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Best-Selling Authors Describe the Power of Nonfiction Writing  

sports nonfiction roundtable event 320 picOn December 6, 2018, students, alumni and friends of the College of Communication and the Arts engaged in an interactive dialogue with New York Times best-selling authors, Jeff Benedict and Ben Reiter, during "The Book on Storytelling, Writing and Publishing." Moderated by Professional-in-Residence B.J. Schecter, the event was the third installment in the College's roundtable series dedicated to leading topics in the sports industry.

While the art of writing in magazines and newspapers is different than it was a few years ago, the two authors reflected on the resurgence of books as a storytelling medium. Benedict, the author of Tiger Woods' biography, and Reiter, the author of Astroball, emphasized the impact of a compelling and captivating narrative.

Authors Jeff Benedict and Ben Reiter 320 pic"Readers are losing their appetites for quick bites of information," reflected Reiter. "Now, an author's ability to create depth, dedicate his time and produce quality work is valued more than ever. The greatest writing is introspective and the best pieces always go beyond the surface."

Opening the discussion, the panelists began by stressing the importance of building and maintaining relationships. Writing a story is a personal investment during which authors need to think about the bigger picture. "Pens should never be swords," said Benedict. "Stories should inform and enlighten readers in a way that shows loyalty to the subject. You need to have empathy without abusing the intimate relationship you have with the athlete."

But, how do you write a story that is unbiased yet perfectly captures the athletes and their struggles? Navigating the fine points of a story can be difficult, but the authors both agreed stories naturally unfold themselves. Conclusions will build as readers form their own reactions to the narrative, Reiter emphasized.

Authors Jeff Benedict and Ben Reiter talking 320 picBenedict, who has written over 12 books, also folded his own reporting experiences into the discussion and engaged audiences with thought-provoking questions. "How do you form trusting relationships?" he asked. "It's all about the moment when you first meet and greet a person."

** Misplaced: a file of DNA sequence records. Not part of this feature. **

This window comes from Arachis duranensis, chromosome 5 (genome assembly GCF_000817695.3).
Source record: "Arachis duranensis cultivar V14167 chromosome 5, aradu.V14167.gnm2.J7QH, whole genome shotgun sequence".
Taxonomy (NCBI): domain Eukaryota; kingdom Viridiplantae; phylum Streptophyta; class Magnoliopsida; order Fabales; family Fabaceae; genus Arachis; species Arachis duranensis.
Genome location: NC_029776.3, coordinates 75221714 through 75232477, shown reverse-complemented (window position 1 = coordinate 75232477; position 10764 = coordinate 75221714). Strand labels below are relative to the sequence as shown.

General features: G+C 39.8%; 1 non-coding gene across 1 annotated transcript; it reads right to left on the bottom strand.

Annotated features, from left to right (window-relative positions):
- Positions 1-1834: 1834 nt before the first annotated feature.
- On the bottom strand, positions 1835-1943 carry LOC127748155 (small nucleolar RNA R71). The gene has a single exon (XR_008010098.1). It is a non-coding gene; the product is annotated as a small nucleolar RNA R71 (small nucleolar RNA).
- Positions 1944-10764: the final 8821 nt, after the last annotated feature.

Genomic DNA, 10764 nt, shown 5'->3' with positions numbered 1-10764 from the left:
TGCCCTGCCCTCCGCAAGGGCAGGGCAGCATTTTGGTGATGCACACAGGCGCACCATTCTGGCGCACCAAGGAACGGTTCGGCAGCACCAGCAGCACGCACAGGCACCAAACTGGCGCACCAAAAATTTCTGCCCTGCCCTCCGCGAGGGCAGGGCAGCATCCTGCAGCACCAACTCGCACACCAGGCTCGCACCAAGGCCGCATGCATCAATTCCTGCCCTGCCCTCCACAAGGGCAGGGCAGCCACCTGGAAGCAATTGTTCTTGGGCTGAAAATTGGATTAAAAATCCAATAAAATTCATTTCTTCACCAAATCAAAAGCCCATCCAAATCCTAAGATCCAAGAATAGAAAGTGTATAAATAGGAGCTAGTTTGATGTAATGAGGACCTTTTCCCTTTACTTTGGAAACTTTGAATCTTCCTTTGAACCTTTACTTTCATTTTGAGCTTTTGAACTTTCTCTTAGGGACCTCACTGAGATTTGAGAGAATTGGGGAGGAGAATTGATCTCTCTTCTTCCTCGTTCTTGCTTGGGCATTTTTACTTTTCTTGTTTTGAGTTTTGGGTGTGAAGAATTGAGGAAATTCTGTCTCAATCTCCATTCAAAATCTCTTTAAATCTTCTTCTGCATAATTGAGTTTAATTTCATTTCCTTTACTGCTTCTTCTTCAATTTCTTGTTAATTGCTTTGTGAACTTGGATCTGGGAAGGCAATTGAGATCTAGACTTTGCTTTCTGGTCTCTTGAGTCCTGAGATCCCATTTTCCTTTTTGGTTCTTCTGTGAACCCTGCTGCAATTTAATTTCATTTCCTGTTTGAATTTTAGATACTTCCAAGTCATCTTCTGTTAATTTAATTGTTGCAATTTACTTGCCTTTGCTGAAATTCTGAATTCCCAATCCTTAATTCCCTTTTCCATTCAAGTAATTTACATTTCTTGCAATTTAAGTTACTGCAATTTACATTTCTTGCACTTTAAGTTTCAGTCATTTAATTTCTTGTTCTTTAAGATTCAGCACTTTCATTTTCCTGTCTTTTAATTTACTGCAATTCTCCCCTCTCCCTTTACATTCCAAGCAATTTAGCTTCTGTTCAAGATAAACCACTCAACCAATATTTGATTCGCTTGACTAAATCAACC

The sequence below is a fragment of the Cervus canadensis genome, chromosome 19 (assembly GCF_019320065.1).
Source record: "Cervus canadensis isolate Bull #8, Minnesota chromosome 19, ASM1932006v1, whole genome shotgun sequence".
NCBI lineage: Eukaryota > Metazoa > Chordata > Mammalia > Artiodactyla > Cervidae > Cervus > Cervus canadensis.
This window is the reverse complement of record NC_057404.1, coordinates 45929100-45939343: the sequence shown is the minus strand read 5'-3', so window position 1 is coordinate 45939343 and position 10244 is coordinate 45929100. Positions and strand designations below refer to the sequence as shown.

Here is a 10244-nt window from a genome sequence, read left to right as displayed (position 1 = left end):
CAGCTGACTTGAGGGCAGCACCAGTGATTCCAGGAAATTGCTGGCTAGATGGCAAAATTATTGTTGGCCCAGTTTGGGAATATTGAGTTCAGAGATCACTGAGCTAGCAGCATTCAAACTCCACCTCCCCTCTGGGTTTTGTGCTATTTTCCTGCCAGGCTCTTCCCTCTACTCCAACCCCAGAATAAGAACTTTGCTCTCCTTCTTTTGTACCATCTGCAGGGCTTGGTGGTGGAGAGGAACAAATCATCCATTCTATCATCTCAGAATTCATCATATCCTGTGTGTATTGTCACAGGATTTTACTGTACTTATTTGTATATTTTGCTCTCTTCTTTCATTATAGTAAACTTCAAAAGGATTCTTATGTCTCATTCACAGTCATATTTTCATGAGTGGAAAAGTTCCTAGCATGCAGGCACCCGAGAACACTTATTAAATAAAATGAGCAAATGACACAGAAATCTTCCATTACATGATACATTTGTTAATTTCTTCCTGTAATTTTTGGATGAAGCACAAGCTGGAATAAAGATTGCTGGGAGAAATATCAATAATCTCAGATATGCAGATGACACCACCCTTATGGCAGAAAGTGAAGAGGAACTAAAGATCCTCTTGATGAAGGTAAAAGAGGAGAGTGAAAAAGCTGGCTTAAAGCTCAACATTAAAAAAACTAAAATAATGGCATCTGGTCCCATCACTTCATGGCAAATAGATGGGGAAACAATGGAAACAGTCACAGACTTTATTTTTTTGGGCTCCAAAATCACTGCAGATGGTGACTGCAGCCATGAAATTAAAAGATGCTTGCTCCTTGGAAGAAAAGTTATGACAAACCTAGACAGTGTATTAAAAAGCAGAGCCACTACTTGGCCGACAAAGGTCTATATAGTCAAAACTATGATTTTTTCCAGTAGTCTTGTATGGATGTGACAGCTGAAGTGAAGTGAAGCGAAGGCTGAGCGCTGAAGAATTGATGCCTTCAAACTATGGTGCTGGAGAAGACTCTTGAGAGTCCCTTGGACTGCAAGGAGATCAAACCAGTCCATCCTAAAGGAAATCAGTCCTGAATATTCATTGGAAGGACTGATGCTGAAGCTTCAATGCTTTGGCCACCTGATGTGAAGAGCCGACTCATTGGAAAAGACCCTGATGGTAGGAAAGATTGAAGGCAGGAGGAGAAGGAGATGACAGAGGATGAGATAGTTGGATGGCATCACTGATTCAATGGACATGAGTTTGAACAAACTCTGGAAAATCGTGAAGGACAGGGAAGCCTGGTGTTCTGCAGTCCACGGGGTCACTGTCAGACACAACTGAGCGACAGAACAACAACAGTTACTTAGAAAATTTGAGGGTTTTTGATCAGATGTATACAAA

Recounting a story he wrote about a high-school football player from Compton, California, Benedict explained how he was able to shadow the student at school and at home while crafting the story. "When I first met the parents, they were sitting on the bleachers during one of his games. When I introduced myself, I knelt down so I could talk to them on the same level and show I was genuinely interested in their story and what they had to say," he recalled.

Together, the panelists left the audience with several key pieces of advice:

  • "Every story defines your journalistic integrity and the relationships you form. Don't unnecessarily inflict pain as you build the work. Find the happy medium between giving your reader enough information while respecting the subject," shared Benedict.
  • "Readers look for fairness in a story, and your stories shouldn't be transactional. You need to devote a lot of time to understand what the athletes are doing and who they are. The best stories are when you can feel the tension, the turmoil and the obstacles in the athlete's way," shared Reiter.

Following the panel, Schecter moderated a Q&A style discussion with the audience.

For more information about the Sports Media minor in the College of Communication and the Arts, contact Associate Dean Thomas Rondinella at thomas.rondinella@shu.edu.

Categories: Arts and Culture


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For more information, please contact:

  • Danielle Clements
  • (973) 275-4831
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